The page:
Thursday, August 23, 2012

.NET XAML binding more than one property

When making views using XAML and with .NET you might sometimes want to combine more than one property into a textblock (e.g. for example showing the breadcrumbs of your location in a textblock). Something like the following for example:
Location1.Title + "." + Location2.Title + "." + Location3.Title

There are several ways of doing this.

One is creating a custom converter for MultiBinding that creates the string for you, pretty well explained here:
Which seems to be the common suggestion, but it involves writing a lot of code for just one field. And you might have to do this often!

Alternatively you can just combine a bunch of textblocks:
<textblock text="{Binding Path=Location1.Title}" />
<textblock text=", " />
<textblock text="{Binding Path=Location2.Title}" />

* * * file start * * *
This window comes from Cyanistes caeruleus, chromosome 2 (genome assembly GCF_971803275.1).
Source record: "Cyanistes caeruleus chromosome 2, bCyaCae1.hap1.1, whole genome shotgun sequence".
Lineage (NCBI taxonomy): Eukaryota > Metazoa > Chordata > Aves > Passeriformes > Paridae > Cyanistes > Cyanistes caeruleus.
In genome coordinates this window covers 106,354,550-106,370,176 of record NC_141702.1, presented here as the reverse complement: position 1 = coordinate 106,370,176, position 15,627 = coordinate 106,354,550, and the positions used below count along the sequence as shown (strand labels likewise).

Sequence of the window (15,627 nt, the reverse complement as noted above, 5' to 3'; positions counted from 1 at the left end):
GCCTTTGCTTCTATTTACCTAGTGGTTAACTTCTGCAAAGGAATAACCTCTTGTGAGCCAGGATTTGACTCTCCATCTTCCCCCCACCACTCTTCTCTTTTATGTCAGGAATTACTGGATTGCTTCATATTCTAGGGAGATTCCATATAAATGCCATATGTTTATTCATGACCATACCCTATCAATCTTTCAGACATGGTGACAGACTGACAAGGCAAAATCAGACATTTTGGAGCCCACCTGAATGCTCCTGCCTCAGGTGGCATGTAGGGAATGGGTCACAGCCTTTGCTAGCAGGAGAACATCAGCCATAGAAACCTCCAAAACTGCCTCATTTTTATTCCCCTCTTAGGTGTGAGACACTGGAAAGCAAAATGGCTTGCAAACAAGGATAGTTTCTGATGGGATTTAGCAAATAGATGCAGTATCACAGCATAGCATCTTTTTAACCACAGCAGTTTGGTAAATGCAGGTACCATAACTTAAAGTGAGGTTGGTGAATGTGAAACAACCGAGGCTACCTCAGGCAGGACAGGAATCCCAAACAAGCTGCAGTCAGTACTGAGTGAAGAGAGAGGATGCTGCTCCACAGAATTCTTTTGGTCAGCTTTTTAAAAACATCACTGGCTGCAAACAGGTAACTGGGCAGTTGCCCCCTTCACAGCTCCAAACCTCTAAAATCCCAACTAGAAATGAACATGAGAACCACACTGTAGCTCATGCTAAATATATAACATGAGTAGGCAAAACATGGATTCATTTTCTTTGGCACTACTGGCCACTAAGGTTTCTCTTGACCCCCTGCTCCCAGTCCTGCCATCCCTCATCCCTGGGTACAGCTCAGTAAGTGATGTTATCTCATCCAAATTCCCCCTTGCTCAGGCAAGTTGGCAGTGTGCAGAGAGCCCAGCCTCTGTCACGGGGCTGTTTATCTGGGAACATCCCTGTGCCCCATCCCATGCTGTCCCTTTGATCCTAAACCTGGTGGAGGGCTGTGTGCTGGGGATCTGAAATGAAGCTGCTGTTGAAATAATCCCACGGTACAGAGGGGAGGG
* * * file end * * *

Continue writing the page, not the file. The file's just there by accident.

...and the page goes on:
<textblock text=", " />
<textblock text="{Binding Path=Location3.Title}" />
Which is ok, but gets messy.

Or, you can (Since .NET 3.5 SP1) use MultiBinding property StringFormat:
<TextBlock Margin="5,0,0,0">
<MultiBinding StringFormat="{}{0}, {1}, {2}">
<Binding Path="Location1.Title"/>
<Binding Path="Location2.Title"/>
<Binding Path="Location3.Title"/>

Note the empty bracket at the start of the StringFormat. When the XAML reader sees an opening bracket it reads this as the start of a markup extension (Binding). The empty bracket is an escape sequence to prevent the XAML reader from trying to interpret the {0} as a binding.
Note2: A space character will also work (" {0}, {1}, {2}").


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